Multiple drug treatment is required in the management of TBM and the drugs should adequately cross the blood-CSF barrier to achieve a therapeutic concentration in the CSF. Four major drugs are considered the first-line agents for the treatment of TB: Isoniazid, rifampin, pyrazinamide, and ethambutol. These drugs are well absorbed after oral administration, with peak serum levels at 2-4 h and nearly complete elimination within 24 h. These agents are recommended on the basis of their bactericidal activity (i.e., their ability to rapidly reduce the number of viable organisms and render patients non-infectious), their sterilizing activity (i.e., their ability to kill all bacilli and thus sterilize the affected tissues, measured in terms of the ability to prevent relapses), and their low rate of induction of drug resistance. [4]

Because of a lower degree of efficacy and a higher degree of intolerability and toxicity, six classes of second-line drugs are generally used only for the treatment of patients with TB resistant to first-line drugs. Included in this group are the injectable amino glycosides streptomycin (formerly a first-line agent), kanamycin, and amikacin; the injectable polypeptide capreomycin; the oral agents ethionamide, cycloserine, and P AS; and the fluoroquinolone antibiotics. Of the quinolones, third-generation agents are preferred: Levoflox acin, gatifloxacin (no longer marketed in the United States because of its severe toxicity), and moxifloxacin. Today amithiozone (thiacetazone) is used very rarely (mainly for MDR-TB) since it is associated with severe and sometimes even fatal skin reactions among HIV-infected patients. Other drugs of unproven efficacy that have been used in the treatment of patients with resistance to most of the first- and second-line agents include clofazimine, amox icillin/clavulanic acid, clarithromycin, imipenem, and linezolid.

Although comparative clinical trials of treatment for extra pulmonary TB are limited, the available evidence indicates that most forms of disease can be treated with the 6-month regimen recommended for patients with pulmonary disease. The American Academy of Paediatrics recommends that children with bone and joint TB, tuberculous meningitis, or miliary TB receive 9-12 months of treatment. [4] But this could be extended to 18-24 months if there is poor treatment response. If multidrug resistance occurs, second-line drugs should be used.

The adjunctive therapies include intravenous steroids, for example dexamethasone and oral steroids (prednisolone), usually given in the first 1-2 months of therapy to relieve the features of raised intracranial pressure while patients with hydrocephalus will benefit from surgical intervention (ventriculoperitoneal or ventriculoatrial shunt procedure).

The mortality in TBM is 20-30%. In the post-INH era, the neurological and psychiatric sequelae have been reported in 20-50% survivors. The neurological sequelae include spastic hemiparesis, seizures, ataxia, and cranial nerve palsies in decreasing order. [2]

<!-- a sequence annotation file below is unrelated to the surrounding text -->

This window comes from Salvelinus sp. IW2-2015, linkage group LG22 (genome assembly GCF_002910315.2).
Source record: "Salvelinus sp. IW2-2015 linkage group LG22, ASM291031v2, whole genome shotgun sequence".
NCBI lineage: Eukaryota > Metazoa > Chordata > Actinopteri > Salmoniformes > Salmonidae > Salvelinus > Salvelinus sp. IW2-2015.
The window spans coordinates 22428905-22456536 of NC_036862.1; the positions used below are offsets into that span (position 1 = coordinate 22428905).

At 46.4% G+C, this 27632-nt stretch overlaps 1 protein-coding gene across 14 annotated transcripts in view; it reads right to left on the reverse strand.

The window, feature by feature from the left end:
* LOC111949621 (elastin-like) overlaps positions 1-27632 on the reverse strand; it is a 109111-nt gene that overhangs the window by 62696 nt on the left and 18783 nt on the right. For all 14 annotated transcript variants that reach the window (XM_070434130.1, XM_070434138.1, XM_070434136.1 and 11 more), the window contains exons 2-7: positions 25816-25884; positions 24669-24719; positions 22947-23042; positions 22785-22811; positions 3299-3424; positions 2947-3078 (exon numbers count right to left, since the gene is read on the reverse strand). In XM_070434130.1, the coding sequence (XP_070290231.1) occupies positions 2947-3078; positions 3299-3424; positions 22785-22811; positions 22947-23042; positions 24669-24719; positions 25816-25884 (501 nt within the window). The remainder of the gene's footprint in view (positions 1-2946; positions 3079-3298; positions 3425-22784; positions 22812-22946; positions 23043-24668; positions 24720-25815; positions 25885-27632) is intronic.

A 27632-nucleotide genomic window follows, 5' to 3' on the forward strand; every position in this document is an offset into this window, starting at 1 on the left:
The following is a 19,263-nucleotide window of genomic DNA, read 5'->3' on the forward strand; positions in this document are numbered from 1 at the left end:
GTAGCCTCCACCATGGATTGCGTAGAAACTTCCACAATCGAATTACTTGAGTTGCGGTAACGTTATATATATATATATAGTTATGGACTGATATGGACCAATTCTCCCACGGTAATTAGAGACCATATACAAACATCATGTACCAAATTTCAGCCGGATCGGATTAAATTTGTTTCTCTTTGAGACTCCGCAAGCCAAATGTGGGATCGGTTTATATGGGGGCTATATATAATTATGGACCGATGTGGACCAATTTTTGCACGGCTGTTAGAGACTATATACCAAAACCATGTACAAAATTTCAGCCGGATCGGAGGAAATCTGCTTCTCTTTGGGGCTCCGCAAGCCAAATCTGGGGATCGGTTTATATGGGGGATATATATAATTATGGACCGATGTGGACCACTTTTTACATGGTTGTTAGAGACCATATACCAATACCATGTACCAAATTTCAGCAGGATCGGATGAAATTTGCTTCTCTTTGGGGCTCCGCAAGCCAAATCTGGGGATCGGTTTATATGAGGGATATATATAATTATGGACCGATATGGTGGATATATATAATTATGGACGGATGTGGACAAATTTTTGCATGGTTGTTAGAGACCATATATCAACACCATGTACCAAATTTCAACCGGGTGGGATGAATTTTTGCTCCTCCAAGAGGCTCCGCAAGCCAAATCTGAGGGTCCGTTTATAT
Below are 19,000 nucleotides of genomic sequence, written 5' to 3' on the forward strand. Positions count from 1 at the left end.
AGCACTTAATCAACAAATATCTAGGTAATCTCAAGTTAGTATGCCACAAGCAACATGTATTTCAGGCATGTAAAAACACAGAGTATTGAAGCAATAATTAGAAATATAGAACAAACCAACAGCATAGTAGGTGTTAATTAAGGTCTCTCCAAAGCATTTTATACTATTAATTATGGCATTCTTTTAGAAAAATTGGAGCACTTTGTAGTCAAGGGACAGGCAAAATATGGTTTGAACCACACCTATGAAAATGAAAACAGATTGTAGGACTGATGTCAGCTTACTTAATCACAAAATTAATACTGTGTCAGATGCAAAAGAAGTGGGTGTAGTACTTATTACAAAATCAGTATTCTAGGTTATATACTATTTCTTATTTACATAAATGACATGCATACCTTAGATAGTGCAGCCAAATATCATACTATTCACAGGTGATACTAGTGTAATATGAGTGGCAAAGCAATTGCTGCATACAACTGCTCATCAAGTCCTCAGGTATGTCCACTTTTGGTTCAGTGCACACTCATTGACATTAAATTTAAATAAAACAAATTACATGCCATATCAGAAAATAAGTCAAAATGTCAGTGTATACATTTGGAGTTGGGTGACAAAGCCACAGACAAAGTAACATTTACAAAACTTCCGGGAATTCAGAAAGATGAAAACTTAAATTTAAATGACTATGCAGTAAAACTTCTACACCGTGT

Recent studies have shown that age, stage of disease, presence of cranial nerve deficit, presence of SIADH, abnormality of electroencephalography, abnormality of motor evoked potentials and low GCS were associated with poor clinical outcome. [8]


   Conclusions Top


Atypical presentation of TBM is not uncommon in developing nations like India. Any patient with chronic fever not responding to routine antibiotics presenting with neurological deficits like multiple cranial nerve palsies, aphasia, hemiplegia, generalised rigidity, movement disorders, cognitive defects, and signs of meningeal irritation should raise the suspicion of TBM for Physician. Timely imaging and CSF studies helps in diagnosis since the timing of treatment is crucial for the prognosis.

 
   References Top

1.Erhabor GE, Adewole OO, Ogunlade O. A five year review of tuberculosis mortality amongst hospitalized patients in Ile-Ife. Indian J Chest Dis Allied Sci 2006;48:253-6.  Back to cited text no. 1
    
2.Kalitha J, Misra UK. Tuberculous meningitis. Diagnosis and management of neurological disorders, 1 st ed. New Delhi: Lippincott Williams & Wilkins 2011. p.145-65.  Back to cited text no. 2
    
3.Davis LE. Tuberculous meningitis. In: Davis LE, Kennedy PG, editors. Infectious Diseases of the Nervous System. Oxford: Butterworth-Heinemann; 2000. p. 481-98.  Back to cited text no. 3
    
4.Ravighone MC, O'Brien RJ. Tuberculosis. In: Longo DL, Fauci AS, Kasper DL, Hauser SL, Jameson JL, Loscalzo J, et al. Harrison's Principles of Internal Medicine, 18 th ed. New Delhi: McGraw-Hill; 2012. p. 1340-59.  Back to cited text no. 4
    
5.Osuntokun BO. Tuberculous meningitis in Nigerians; a study of 194 patients. Trop Geogr Med 1971;23:225-31.  Back to cited text no. 5
    
6.Merritt HH, Fremont-Smith F. Cerebrospinal fluid in tuberculous meningitis. Arch Neurol Psychiatry 1933;33:516-36.  Back to cited text no. 6
    
7.Afrozul haq. Global vitamin D deficiency and its role in health and disease, 1 st Abu Dhabi international conference on vitamin D deficiency. Int J Nutr Pharmac Neurol Dis 2013;3:58.  Back to cited text no. 7
    
8.Misra UK, Kalita J, Roy AK, Mandal SK, Srivastava M. Role of clinical, radiological and neurophysiological changes in predicting the outcome of tuberculous meningitis; a multivariate analysis. J Neurol Neurosurg Psychiatry 2000;68:300-16.  Back to cited text no. 8
    


    Figures

  [Figure 1], [Figure 2]